A few weeks ago, Rascal Flatts played a show on a smaller stage than usual, allowing Jay DeMarcus, Gary LeVox and Joe Don Rooney a different vantage point.
“The band was really tucked in around behind us. We were forced to be closer than we ever are. We were firing on all cylinders, hitting every note,” bassist DeMarcus says. “I looked over my shoulder and I saw Gary and Joe Don and I had this thought, ‘Man, this is incredible. This is why I do this.’ And I had a moment of sadness; I can’t imagine the last night I’ll stand on stage with these guys, the day we call it quits.”
Luckily, that day is likely far away. Twelve years into their career, Rascal Flatts remains one of country music’s most popular acts, and recently celebrated its 14th No. 1 on Billboard’s Country Songs chart with “Banjo.” The trio has sold more than 21 million albums and 25 million digital downloads.
Rascal Flatts receives its star today on the Hollywood Walk of Fame. The star was originally announced in 2010, but the fact that it took almost two years in the five-year allotted window to schedule a time for the unveiling is a testament to how busy Rascal Flatts remains.
“It took us this long to get it in our schedule and we also wanted certain people there at the ceremony,” DeMarcus says.
The band has been on a non-stop upward trajectory since the release of its first single, “Prayin’ for Daylight,” which hit No. 3 on Billboard’s Hot Country chart in 2000. The trio, signed to Disney’s Lyric Street Records, heard it on the radio for the first time as they traveled across the country by bus on a promotional tour. The DJ told fans to call in to vote whether the song was a hit or a miss. “The first caller said ‘I like it’,” DeMarcus recalls. “The next two said they didn’t like it at all. ‘It’s horrible.'” Luckily the majority of the remaining callers gave it a thumb’s up. “We were hoping against hope that we’d just get to release another single,” he laughs.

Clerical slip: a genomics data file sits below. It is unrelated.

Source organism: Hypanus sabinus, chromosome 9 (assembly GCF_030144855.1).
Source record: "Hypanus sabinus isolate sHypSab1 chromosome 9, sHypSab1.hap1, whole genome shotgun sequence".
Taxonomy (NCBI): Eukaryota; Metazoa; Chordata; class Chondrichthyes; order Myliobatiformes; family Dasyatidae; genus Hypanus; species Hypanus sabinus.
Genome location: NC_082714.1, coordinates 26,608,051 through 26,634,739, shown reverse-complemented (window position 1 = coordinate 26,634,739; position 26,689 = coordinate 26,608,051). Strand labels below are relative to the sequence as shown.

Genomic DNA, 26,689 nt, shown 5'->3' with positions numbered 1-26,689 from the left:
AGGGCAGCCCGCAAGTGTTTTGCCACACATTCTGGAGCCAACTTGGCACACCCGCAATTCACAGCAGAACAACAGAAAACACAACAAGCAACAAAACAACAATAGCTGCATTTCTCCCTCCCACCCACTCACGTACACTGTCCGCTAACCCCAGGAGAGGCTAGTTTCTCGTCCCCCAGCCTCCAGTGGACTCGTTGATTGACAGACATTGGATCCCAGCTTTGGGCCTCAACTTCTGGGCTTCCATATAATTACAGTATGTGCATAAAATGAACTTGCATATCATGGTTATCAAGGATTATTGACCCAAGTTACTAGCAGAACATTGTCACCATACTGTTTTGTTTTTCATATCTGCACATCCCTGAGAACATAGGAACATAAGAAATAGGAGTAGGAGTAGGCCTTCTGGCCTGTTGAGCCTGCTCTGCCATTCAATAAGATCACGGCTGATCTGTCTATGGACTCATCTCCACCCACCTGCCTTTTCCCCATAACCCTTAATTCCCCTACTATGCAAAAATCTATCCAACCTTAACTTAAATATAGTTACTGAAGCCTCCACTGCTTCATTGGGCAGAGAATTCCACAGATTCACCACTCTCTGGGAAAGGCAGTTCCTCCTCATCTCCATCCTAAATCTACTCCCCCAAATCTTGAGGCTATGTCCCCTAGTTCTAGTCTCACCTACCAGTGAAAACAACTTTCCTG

With their layered harmonies, country-pop melodies, and lack of cowboy hats, Rascal Flatts got branded as boy band in its early days. “People would say, ‘Why are you guys in country music? You look like you’re in the Backstreet Boys.’ We took so much heat,” DeMarcus recalls. “We always said, ‘It’s not about hats and Wrangler Jeans. It’s about a state of mind. Country is in our souls.”
The upside was that Rascal Flatts’ musical blend brought a younger demo to country music long before Taylor Swift was credited with doing so. “We were bringing a different twist to country music,” DeMarcus says. “We were so influenced not only by country music, but by the rock bands of the ’80s. Our focus was to bring in something different. Country music already had a George Strait and Alabama. We wanted to put some pop music in our show.”
DeMarcus remembers the first time the band members felt they could breathe a little easier. “It was in 2001. We were on the Toby Keith tour. We’d released ‘I’m Movin’ On.’ That song sold 500,000 (albums) for us. We went from barely selling gold on the first three singles to going over a million. We really felt the momentum shift and take it to another gear.”